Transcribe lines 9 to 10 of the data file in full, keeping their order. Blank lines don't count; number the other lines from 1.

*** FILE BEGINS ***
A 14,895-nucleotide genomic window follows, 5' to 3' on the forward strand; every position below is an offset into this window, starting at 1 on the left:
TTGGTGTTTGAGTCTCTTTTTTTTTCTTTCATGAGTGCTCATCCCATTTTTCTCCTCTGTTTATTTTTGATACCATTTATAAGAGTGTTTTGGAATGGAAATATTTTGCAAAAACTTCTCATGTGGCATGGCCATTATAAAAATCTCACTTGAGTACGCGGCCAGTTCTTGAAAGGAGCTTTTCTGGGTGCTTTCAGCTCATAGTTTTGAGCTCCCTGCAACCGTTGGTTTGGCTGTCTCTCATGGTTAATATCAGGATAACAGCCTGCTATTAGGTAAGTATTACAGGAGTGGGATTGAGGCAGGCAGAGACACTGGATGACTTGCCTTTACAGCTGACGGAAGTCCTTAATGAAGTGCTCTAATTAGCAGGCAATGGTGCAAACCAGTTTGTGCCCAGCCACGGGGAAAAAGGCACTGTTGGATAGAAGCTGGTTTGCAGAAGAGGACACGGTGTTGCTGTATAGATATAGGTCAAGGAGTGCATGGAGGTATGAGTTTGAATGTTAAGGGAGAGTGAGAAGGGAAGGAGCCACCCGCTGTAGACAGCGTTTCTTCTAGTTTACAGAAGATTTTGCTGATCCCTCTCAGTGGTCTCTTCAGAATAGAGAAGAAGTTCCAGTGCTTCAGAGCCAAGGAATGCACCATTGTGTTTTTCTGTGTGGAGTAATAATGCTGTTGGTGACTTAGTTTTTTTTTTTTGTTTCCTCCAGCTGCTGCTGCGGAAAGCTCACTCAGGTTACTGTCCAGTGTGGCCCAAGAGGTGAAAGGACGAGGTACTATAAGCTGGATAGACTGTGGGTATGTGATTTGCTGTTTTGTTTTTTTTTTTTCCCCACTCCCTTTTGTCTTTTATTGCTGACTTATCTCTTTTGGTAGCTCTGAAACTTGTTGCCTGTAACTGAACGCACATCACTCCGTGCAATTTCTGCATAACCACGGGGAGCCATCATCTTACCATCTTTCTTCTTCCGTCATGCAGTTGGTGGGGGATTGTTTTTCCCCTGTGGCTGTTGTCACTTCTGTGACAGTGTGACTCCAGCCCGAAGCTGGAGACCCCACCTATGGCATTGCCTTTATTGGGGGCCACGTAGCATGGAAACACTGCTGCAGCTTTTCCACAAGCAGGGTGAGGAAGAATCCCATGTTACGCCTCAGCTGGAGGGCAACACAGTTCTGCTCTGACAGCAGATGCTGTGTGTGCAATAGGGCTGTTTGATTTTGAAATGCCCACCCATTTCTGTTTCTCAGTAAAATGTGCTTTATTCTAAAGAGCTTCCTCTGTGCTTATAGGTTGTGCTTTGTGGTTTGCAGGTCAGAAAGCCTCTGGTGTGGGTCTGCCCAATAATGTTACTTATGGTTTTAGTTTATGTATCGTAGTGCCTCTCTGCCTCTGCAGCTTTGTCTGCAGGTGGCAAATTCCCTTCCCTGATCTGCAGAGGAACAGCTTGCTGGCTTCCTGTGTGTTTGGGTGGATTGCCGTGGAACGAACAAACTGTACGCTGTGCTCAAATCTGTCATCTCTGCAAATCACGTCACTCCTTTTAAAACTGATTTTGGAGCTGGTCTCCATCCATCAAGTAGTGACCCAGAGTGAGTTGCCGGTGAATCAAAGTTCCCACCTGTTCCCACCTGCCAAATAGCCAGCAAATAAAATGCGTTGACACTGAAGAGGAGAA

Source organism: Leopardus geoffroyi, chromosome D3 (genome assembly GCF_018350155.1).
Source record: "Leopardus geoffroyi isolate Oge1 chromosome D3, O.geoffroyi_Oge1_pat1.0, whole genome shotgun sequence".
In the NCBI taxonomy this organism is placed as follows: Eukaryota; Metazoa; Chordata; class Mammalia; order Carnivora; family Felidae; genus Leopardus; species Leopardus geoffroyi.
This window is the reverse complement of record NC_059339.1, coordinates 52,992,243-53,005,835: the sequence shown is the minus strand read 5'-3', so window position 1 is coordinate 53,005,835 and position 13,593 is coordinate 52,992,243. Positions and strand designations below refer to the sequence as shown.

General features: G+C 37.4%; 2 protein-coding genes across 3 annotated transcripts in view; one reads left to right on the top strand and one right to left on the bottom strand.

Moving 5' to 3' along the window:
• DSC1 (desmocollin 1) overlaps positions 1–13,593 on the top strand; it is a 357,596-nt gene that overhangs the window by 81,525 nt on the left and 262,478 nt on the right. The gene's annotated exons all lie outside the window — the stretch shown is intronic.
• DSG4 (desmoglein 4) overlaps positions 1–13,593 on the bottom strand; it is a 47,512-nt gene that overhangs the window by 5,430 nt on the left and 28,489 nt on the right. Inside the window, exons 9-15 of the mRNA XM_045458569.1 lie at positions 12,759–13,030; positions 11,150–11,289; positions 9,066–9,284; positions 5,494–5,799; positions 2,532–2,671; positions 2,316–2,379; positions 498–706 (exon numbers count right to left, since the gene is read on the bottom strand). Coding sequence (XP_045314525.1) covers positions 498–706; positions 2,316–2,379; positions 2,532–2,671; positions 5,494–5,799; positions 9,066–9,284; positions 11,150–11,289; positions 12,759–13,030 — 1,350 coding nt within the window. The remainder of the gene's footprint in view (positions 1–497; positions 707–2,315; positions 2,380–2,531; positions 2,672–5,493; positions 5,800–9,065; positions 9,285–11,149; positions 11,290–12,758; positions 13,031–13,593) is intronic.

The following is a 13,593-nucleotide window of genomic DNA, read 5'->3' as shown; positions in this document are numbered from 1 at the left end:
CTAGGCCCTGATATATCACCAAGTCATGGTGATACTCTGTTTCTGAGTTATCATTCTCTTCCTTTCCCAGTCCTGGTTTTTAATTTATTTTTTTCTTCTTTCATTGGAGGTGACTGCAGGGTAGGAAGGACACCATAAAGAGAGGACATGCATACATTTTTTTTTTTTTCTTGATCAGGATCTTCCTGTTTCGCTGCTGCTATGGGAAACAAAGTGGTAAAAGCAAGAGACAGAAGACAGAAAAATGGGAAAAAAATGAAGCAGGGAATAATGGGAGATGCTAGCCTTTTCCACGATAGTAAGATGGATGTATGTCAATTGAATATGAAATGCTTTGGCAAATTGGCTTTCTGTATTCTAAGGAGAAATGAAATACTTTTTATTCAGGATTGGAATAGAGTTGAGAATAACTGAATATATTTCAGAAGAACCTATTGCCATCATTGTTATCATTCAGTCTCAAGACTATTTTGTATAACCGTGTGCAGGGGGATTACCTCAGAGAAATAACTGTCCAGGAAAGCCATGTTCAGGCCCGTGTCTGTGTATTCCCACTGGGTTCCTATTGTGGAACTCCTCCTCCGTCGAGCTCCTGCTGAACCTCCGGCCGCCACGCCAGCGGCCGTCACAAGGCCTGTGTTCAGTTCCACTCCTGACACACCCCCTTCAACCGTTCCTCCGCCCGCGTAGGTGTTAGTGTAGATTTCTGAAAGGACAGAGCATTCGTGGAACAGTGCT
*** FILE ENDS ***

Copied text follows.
• DSC1 (desmocollin 1) overlaps positions 1–13,593 on the top strand; it is a 357,596-nt gene that overhangs the window by 81,525 nt on the left and 262,478 nt on the right. The gene's annotated exons all lie outside the window — the stretch shown is intronic.
• DSG4 (desmoglein 4) overlaps positions 1–13,593 on the bottom strand; it is a 47,512-nt gene that overhangs the window by 5,430 nt on the left and 28,489 nt on the right. Inside the window, exons 9-15 of the mRNA XM_045458569.1 lie at positions 12,759–13,030; positions 11,150–11,289; positions 9,066–9,284; positions 5,494–5,799; positions 2,532–2,671; positions 2,316–2,379; positions 498–706 (exon numbers count right to left, since the gene is read on the bottom strand). Coding sequence (XP_045314525.1) covers positions 498–706; positions 2,316–2,379; positions 2,532–2,671; positions 5,494–5,799; positions 9,066–9,284; positions 11,150–11,289; positions 12,759–13,030 — 1,350 coding nt within the window. The remainder of the gene's footprint in view (positions 1–497; positions 707–2,315; positions 2,380–2,531; positions 2,672–5,493; positions 5,800–9,065; positions 9,285–11,149; positions 11,290–12,758; positions 13,031–13,593) is intronic.